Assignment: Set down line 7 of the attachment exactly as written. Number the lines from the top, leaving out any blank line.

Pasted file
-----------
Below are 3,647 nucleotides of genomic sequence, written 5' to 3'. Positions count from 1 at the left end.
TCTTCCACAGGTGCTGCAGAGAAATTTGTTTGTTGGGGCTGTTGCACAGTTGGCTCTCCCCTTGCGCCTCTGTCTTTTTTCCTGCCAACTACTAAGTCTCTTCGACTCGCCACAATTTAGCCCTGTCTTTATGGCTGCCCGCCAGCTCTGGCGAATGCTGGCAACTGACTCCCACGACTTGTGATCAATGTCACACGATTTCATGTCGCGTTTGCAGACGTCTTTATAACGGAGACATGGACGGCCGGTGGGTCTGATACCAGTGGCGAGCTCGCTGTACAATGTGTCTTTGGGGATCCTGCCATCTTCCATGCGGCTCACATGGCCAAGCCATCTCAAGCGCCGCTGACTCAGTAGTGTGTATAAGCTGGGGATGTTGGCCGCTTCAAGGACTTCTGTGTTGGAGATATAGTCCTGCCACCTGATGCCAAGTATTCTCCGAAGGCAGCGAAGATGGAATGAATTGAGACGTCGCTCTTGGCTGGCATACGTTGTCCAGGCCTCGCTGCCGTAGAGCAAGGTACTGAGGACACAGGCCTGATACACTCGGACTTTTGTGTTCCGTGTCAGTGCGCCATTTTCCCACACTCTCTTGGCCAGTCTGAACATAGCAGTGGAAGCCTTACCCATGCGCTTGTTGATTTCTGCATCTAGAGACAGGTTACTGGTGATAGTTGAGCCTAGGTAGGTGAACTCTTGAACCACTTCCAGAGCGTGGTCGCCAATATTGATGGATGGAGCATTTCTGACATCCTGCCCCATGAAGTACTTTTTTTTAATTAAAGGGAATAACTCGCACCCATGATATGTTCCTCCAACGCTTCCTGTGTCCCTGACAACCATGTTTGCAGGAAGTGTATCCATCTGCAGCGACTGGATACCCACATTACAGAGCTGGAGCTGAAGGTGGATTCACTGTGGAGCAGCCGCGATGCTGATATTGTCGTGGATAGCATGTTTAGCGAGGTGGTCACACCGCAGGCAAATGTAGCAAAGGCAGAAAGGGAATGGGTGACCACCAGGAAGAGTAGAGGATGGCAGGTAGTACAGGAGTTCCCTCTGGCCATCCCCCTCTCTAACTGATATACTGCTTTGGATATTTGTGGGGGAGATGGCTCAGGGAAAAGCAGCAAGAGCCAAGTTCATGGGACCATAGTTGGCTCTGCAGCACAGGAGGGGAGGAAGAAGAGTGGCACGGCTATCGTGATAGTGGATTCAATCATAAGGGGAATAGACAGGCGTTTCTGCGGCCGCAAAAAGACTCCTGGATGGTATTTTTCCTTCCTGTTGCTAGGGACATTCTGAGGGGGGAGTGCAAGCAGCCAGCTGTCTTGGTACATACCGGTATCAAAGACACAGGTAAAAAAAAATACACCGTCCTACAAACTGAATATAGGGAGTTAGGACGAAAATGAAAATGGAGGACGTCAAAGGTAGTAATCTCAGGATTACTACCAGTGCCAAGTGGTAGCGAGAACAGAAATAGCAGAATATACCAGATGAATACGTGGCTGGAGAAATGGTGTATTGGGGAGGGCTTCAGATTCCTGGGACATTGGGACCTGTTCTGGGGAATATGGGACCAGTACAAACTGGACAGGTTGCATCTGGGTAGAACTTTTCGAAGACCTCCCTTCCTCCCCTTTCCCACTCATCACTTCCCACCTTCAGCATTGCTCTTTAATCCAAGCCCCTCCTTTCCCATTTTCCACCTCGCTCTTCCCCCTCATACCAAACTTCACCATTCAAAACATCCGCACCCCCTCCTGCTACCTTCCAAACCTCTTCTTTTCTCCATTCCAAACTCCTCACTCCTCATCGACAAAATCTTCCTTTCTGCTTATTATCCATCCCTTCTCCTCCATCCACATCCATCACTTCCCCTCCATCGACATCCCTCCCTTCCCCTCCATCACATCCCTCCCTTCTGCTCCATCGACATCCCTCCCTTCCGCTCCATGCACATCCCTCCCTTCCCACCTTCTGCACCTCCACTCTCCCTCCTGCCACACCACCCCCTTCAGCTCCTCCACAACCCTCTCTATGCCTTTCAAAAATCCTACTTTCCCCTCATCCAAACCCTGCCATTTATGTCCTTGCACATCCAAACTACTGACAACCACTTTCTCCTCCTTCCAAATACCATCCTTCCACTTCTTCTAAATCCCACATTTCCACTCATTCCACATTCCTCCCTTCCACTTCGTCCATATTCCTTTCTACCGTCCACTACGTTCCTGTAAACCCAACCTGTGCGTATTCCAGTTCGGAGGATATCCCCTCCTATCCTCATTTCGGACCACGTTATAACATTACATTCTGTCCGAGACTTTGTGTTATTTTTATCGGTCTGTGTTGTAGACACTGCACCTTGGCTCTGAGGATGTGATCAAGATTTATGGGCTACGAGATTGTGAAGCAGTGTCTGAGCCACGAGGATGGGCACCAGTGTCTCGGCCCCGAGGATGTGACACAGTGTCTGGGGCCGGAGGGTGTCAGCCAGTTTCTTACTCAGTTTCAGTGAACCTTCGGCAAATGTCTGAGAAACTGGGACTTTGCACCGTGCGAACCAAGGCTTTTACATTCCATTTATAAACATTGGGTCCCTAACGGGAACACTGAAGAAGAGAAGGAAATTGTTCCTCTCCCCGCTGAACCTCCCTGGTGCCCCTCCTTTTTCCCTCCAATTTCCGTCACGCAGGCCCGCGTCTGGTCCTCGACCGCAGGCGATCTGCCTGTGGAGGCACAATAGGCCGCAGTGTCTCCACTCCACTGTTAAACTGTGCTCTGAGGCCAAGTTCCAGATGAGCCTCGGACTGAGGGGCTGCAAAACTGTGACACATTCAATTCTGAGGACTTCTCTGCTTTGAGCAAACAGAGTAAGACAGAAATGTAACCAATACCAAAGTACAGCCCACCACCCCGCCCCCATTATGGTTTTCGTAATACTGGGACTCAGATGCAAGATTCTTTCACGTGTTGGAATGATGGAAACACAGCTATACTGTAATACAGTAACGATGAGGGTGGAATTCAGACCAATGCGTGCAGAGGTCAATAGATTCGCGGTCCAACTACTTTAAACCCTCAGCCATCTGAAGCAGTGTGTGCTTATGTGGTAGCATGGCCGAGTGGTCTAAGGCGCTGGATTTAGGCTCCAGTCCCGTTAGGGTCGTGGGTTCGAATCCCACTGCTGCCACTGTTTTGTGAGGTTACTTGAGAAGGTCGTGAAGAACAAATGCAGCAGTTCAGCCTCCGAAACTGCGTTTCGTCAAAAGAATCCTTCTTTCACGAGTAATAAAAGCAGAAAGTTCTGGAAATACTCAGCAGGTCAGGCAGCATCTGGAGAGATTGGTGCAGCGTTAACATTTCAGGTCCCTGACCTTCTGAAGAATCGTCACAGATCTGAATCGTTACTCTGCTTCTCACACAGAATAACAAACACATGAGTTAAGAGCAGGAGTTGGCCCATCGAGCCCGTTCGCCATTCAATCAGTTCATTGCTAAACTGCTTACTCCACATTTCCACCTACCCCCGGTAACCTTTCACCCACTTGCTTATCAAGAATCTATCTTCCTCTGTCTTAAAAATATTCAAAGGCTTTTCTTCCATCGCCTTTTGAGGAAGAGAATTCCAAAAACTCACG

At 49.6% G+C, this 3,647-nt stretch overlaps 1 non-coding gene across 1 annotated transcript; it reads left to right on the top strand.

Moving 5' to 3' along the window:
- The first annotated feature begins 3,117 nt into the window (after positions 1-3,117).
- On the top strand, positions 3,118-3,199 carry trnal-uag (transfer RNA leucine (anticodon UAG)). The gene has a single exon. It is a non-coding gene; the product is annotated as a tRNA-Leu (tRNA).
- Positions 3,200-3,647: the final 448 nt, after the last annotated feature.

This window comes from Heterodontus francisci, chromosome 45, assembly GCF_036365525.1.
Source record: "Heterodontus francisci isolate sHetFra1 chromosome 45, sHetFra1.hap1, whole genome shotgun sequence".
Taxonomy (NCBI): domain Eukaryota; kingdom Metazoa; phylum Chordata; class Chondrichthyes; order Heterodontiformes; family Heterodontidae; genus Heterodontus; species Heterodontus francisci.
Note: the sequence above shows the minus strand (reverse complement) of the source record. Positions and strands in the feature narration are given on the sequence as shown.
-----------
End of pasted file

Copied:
- Positions 3,200-3,647: the final 448 nt, after the last annotated feature.